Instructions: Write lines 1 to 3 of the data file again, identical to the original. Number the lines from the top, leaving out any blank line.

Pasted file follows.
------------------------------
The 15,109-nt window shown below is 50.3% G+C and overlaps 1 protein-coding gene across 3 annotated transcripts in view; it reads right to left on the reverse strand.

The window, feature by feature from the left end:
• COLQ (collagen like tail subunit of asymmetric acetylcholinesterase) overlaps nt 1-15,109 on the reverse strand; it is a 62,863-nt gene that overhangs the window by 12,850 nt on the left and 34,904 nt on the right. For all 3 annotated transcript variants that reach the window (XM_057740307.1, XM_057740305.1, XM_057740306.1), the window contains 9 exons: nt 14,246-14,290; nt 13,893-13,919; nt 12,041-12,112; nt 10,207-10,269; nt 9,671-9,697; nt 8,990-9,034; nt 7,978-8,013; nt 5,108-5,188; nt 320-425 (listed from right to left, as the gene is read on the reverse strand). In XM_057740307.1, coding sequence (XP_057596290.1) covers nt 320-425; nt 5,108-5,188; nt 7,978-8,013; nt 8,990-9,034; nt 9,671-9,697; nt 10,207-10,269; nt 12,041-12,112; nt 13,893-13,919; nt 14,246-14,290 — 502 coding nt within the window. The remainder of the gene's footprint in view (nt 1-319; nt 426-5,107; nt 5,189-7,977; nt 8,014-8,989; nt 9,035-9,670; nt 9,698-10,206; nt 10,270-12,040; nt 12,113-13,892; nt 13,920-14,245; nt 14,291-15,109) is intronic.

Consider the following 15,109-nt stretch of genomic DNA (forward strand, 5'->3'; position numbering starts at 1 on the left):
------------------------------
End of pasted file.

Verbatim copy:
The 15,109-nt window shown below is 50.3% G+C and overlaps 1 protein-coding gene across 3 annotated transcripts in view; it reads right to left on the reverse strand.

The window, feature by feature from the left end:
• COLQ (collagen like tail subunit of asymmetric acetylcholinesterase) overlaps nt 1-15,109 on the reverse strand; it is a 62,863-nt gene that overhangs the window by 12,850 nt on the left and 34,904 nt on the right. For all 3 annotated transcript variants that reach the window (XM_057740307.1, XM_057740305.1, XM_057740306.1), the window contains 9 exons: nt 14,246-14,290; nt 13,893-13,919; nt 12,041-12,112; nt 10,207-10,269; nt 9,671-9,697; nt 8,990-9,034; nt 7,978-8,013; nt 5,108-5,188; nt 320-425 (listed from right to left, as the gene is read on the reverse strand). In XM_057740307.1, coding sequence (XP_057596290.1) covers nt 320-425; nt 5,108-5,188; nt 7,978-8,013; nt 8,990-9,034; nt 9,671-9,697; nt 10,207-10,269; nt 12,041-12,112; nt 13,893-13,919; nt 14,246-14,290 — 502 coding nt within the window. The remainder of the gene's footprint in view (nt 1-319; nt 426-5,107; nt 5,189-7,977; nt 8,014-8,989; nt 9,035-9,670; nt 9,698-10,206; nt 10,270-12,040; nt 12,113-13,892; nt 13,920-14,245; nt 14,291-15,109) is intronic.